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Posted by Chris Font

M is for Miles and Misunderstandings

April 12, 2019

This year Hallam-ICS employees and their families came together in South Burlington, Vermont to celebrate the MEP engineering and control system company’s 35th year anniversary.  As a part of this celebration, participants were invited to choose from a variety of activities to enjoy during the day before all joining for a celebratory dinner.  I am a second-year employee of Hallam-ICS from North Carolina. This is my story of how I ended up getting in way over my head.

Among the various day activities offered, one in particular caught my eye. It was the 45m bike ride from South Burlington to Vergennes and back.  I saw this as an opportunity to get to see the scenic areas of Vermont that I had not experienced previously.  What better way is there to see the Green Mountains that Vermont is named after than on a bicycle?  I knew that there would be hills, and winding roads as Vermont is not exactly known for the long, straight, flat roads that I am used to in North Carolina.  I thought that I was physically fit enough to handle these roads for 45 minutes. 

A couple weeks before traveling up north an email came through describing the proposed bike route.  When I read this email my gut sank and realized I had made a huge mistake. Had I known, or conducted a little research on Vermont geography, I would have immediately realized there is no way a trip to and from Vergennes would take 45 minutes on a bicycle. A quick Google Maps search showed that a direct, one-way route was nearly 21 miles.  It was then that I realized the “m” in 45m bike ride was used as an abbreviation for miles and not minutes.

Route-Map-VT.jpg

 Once the team I was riding with heard of my misunderstanding, words of encouragement were showered my way. I thought if I had a good meal the night before, had a good night rest, and paced myself, I could make the journey.  The morning came and our cycling team was off to Vergennes at 9am sharp!  When we reached our first “checkpoint” the team checked with me to see how I was doing and if the pace was okay.  I was quite pleased with myself at this point and said that everything was perfect. I thought, maybe I hadn’t given myself enough credit; this was not as tough as I thought it would be. 

It was not long after this checkpoint where our team encountered the first large elevation gain.  The more experienced cyclists biked ahead and waited for the rest of us at the top of the hill.  I made it approximately 50% of the way up the hill before I knew I was not going to make it.  “Ok, I will have to get off and push at some point, no shame in that” I thought.  Then about 75% of the way up, it was time.  Struggling to push the pedals any more, dizziness started to set in and I realized now was the time to get off.  Pushing the bike, I neared the top of the hill and realized I was going to have to make a stop.  Feeling queasy, I found a boulder to sit on, hoping it would ease my stomach. Not much longer until my breakfast was going to be making an unwelcomed reappearance.  I realized that I should not have accepted the free donut at Dunkin’ Donuts in celebration of National Donut Day just before my ride.  While I was attempting to make a speedy recovery, an elderly lady who was outside noticed someone on a bike go down.  She walked up her driveway, saw that I was not alone and made sure that I did not need additional help to be dispatched.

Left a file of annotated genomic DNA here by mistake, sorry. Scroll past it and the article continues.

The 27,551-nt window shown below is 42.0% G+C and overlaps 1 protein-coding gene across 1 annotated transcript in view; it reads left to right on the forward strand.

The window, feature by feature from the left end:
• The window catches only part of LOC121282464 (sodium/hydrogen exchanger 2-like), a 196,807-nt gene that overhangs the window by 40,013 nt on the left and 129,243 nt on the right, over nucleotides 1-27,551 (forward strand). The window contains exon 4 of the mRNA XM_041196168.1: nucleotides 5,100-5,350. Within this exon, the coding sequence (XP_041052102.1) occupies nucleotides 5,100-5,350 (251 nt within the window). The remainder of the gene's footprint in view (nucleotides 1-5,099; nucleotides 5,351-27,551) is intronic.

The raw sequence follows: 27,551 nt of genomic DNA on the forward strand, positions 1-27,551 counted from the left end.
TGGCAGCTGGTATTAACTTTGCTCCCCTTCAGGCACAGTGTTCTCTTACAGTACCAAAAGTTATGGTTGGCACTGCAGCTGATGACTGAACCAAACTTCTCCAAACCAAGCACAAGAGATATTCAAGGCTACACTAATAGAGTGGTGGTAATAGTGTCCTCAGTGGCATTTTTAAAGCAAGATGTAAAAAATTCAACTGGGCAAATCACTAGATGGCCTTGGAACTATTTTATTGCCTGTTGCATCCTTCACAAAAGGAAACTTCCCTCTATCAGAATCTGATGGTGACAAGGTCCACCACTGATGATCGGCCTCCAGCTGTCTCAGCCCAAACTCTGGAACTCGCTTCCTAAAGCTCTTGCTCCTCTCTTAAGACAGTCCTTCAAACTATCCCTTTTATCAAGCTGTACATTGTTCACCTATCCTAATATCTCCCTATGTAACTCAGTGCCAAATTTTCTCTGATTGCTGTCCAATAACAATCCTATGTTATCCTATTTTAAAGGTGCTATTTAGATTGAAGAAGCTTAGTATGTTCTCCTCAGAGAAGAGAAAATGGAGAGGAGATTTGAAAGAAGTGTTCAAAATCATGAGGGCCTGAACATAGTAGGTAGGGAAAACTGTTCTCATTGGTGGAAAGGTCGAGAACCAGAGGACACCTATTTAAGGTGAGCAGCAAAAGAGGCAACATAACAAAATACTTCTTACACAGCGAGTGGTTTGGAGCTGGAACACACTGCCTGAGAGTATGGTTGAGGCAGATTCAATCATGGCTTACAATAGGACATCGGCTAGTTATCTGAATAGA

After taking a break and receiving words of encouragement from the team, I sat back on the bicycle and continued onward. When the team met up and the rest had heard what happened they explained to me how that was a big hill and not to feel ashamed or embarrassed.  I was more concerned with why they did not take any pictures and gave them all permission to take photos if it happens again.  They offered to have someone come pick me up if I’d like, it was still a ways to Vergennes.  I thought at some point I was not going to be able to make it any further but I wanted to attempt to make it to Vergennes.  The team explained how if I thought I could make it there it would be easier to have someone find me.  In the back of my mind I didn’t think I was going to make it there, I had probably only biked 10 miles of what was projected to be a 57 mile ride roundtrip.  It was going to be a long day.